Casting Tom Holland as Peter Parker was one of the sharper decisions to emerge from the ever-present, oxygen-sucking Marvel Cinematic Universe. What a business model! These movies are designed to never, ever end. Always another intramural sequel or spinoff option. It can get a little wearying, and I say that with the knowledge that, for millions, there is no weariness, only rapture and delight. I’m happy for those people. We all need something.
Holland provides the glue and the webbing for the latest Spidey outing “Spider-Man: No Way Home.” He’s physically nimble — he’s soon to play Fred Astaire in a biopic — quick-witted with his darting comic timing and an all-around easygoing presence. When the movie treats the mayhem and brutality for real, he’s there with the right degree of anguish. Andrew Garfield’s Peter Parker typically gave 172% in those scenes; Tobey Maguire, somewhere around 60.
“No Way Home” makes those comps easy to judge, which is all I’m going to say about that. Director Jon Watts and screenwriters Chris McKenna and Erik Sommers deliver an extremely busy, generally entertaining venture into the MCU multiverse of alternate timelines, competing versions of the same character and swirling trippiness. If you caught the animated and extremely deft 2018 “Spider-Man: Into the Spider-Verse,” you’ll get the idea. This film has little of that film’s visual invention but a good deal of its verbal wit.
At the end of “Spider-Man: Far From Home” two years ago, Peter’s climactic unmasking turned Spidey into a tragically divided public figure: good guy or murderous vigilante? At the beginning of the new film, he’s home, uneasily, with Aunt May (Marisa Tomei). Half of Peter’s high school classmates want him locked up, or worse. The other half still supports his crime-fighting efforts and general friendly neighborliness.
Peter, along with girlfriend MJ (Zendaya) and best friend Ned (Jacob Batalon), have applied to MIT and waiting for the acceptance or rejection on that is stressful enough. Distraught, and pondering whether there’s a way to dink with the time-space continuum to make everyone forget his true identity, Peter pays a visit to Doctor Strange (Benedict Cumberbatch), who reluctantly complies with an enchantment. The spell goes awry, and suddenly the multiverse busts out all over, with a variety of previous films’ Spidey villains stopping by. It’s, like, “did someone say ‘Comic-Con?’”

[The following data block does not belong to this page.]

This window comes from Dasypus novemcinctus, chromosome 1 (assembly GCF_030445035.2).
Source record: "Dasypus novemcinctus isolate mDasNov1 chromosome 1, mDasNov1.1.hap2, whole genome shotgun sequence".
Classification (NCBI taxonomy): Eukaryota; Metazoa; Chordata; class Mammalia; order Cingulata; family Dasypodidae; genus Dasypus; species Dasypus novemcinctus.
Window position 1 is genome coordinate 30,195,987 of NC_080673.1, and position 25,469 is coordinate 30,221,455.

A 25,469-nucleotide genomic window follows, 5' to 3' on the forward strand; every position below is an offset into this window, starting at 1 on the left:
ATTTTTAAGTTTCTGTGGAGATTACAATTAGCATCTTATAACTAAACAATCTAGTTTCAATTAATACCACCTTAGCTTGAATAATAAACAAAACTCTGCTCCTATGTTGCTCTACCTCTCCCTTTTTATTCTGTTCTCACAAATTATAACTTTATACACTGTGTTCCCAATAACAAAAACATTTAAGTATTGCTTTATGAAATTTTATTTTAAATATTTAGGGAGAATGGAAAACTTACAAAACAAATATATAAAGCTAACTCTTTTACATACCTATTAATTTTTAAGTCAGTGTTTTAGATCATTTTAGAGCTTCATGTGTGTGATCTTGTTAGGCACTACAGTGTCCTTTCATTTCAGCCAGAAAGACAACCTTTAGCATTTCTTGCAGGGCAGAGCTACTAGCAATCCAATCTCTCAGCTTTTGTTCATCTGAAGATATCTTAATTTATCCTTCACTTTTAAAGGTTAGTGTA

The casting “surprises” in “No Way Home” will last approximately “one more minute.” Suffice to say Peter meets his match(es) and the movie has fun with that. Elsewhere in its nearly two-and-a-half hours, the movie takes the multiverse outpouring into sincere grief counseling territory. This too is effective, though I’ve often found the mood swings in many of the MCU products — bone-crushing mayhem, frivolous one minute, grimly deadly the next — to be a matter of bait-and-switch.
As you can see from the official “Spider-Man: No Way Home” photos, Peter contends with the reappearance of a very full roster of characters, including Alfred Molina as Doc Ock from “Spider-Man 2,″ all of 17 years ago. Sam Raimi remains the Spidey director to beat for the staging, pacing and velocity of the action. Director Watts succeeds best in the comedy and the off-the-cuff banter. There’s at least one or two too many protracted battle royales in these movies for my taste. But Watts has done an admirably lively job with all three of the Holland Spideys, thanks largely to Holland, and while I like the middle one best, well, that’s in line with the Raimi-directed “Spider-Man” trilogy. Not to mention the initial “Star Wars” trilogy. Not to mention “The Godfather” movies. Sonny kills Fredo in the second “Godfather” film, for the record. Sorry, I just really needed to spoil something.
‘SPIDER-MAN: NO WAY HOME’
3 stars (out of 4)
MPAA rating: PG-13 (for sequences of action/violence, some language, and brief suggestive comments)
Running time: 2:28
Where to watch: In theaters Friday
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This story was originally published December 14, 2021 1:35 PM.